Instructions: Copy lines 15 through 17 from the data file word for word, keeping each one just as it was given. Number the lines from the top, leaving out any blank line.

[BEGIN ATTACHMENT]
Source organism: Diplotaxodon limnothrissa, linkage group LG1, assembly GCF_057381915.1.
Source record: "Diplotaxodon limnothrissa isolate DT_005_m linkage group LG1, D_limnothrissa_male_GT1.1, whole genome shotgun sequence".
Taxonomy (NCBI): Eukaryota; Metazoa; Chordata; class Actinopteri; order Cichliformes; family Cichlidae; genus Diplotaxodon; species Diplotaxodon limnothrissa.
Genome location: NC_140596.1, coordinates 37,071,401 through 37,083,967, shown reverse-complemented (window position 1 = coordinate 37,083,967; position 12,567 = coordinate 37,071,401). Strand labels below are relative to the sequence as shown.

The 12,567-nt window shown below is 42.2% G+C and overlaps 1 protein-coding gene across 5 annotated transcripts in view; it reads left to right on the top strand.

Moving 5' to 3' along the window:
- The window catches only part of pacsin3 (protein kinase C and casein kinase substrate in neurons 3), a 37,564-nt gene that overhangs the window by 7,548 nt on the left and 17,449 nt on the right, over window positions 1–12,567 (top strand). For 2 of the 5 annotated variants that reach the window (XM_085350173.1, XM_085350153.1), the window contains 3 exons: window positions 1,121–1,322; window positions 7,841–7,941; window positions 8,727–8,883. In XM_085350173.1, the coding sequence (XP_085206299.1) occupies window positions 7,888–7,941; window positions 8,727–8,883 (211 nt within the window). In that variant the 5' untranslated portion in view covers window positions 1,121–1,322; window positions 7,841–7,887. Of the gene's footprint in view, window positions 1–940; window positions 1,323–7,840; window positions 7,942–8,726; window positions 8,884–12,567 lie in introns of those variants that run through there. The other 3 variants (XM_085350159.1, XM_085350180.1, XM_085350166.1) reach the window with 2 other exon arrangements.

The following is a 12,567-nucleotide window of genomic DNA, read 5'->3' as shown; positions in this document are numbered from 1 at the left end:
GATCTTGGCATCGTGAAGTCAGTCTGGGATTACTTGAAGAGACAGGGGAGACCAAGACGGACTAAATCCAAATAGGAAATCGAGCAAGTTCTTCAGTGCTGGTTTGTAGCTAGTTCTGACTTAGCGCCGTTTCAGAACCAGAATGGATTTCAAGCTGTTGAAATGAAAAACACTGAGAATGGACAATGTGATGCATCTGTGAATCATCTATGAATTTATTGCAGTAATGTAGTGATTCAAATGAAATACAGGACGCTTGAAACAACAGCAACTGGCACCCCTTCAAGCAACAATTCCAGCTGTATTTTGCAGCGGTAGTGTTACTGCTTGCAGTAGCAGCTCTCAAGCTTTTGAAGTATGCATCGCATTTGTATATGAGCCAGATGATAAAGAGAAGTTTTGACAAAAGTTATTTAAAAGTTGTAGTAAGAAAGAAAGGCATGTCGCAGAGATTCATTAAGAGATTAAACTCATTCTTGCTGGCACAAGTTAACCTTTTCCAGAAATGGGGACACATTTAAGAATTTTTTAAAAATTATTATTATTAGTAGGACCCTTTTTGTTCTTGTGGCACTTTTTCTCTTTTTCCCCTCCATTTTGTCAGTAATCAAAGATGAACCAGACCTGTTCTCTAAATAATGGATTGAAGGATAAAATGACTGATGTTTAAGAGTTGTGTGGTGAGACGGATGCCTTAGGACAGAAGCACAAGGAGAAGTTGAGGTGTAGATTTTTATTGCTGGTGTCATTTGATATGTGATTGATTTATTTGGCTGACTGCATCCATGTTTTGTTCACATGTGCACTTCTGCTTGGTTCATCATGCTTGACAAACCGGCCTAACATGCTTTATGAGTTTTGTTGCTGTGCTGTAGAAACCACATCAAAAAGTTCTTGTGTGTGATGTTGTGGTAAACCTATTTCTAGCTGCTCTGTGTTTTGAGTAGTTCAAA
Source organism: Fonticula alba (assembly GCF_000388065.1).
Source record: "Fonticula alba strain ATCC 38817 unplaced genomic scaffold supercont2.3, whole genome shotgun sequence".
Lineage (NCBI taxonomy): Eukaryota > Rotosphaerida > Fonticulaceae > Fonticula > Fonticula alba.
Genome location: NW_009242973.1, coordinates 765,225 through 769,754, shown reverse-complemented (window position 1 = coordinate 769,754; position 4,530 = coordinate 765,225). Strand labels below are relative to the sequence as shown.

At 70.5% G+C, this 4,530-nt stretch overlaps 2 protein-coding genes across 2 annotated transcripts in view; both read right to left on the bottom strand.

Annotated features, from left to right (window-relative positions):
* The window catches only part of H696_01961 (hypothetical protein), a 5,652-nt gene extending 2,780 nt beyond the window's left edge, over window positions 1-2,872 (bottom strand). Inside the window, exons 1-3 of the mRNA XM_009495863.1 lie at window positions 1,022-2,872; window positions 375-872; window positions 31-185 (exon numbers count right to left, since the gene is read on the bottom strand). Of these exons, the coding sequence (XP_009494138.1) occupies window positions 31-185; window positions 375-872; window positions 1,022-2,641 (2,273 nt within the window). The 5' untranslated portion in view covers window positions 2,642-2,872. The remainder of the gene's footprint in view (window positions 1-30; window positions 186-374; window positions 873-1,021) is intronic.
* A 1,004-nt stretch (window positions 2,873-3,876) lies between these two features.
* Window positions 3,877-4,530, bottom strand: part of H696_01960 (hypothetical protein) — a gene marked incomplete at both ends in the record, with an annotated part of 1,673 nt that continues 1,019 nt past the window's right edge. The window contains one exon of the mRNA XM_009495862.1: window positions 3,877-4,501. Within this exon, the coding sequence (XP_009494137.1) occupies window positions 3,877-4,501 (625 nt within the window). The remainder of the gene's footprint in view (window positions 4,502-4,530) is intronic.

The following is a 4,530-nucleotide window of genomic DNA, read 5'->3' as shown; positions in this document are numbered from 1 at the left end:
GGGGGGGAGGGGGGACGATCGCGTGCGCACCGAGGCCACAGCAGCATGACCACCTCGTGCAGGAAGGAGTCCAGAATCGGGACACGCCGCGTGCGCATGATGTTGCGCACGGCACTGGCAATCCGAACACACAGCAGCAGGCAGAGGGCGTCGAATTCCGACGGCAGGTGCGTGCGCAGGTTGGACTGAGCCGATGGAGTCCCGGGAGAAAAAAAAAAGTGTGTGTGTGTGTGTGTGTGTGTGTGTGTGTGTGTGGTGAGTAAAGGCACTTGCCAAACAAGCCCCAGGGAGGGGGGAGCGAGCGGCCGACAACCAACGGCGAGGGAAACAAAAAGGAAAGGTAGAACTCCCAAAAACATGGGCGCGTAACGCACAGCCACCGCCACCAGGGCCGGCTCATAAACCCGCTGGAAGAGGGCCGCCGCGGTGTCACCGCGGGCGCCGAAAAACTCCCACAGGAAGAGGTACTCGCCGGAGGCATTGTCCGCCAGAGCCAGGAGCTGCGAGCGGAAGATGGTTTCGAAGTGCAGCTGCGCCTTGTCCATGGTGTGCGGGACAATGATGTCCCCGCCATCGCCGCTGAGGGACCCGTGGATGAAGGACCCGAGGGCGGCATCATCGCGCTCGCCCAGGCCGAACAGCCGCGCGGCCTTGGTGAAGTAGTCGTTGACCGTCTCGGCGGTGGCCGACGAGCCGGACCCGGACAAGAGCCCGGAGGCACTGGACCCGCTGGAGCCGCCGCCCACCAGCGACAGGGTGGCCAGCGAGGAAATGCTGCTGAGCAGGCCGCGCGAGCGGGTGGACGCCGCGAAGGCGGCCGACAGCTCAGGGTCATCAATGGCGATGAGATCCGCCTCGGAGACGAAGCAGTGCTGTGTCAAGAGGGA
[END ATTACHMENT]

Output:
Annotated features, from left to right (window-relative positions):
* The window catches only part of H696_01961 (hypothetical protein), a 5,652-nt gene extending 2,780 nt beyond the window's left edge, over window positions 1-2,872 (bottom strand). Inside the window, exons 1-3 of the mRNA XM_009495863.1 lie at window positions 1,022-2,872; window positions 375-872; window positions 31-185 (exon numbers count right to left, since the gene is read on the bottom strand). Of these exons, the coding sequence (XP_009494138.1) occupies window positions 31-185; window positions 375-872; window positions 1,022-2,641 (2,273 nt within the window). The 5' untranslated portion in view covers window positions 2,642-2,872. The remainder of the gene's footprint in view (window positions 1-30; window positions 186-374; window positions 873-1,021) is intronic.
* A 1,004-nt stretch (window positions 2,873-3,876) lies between these two features.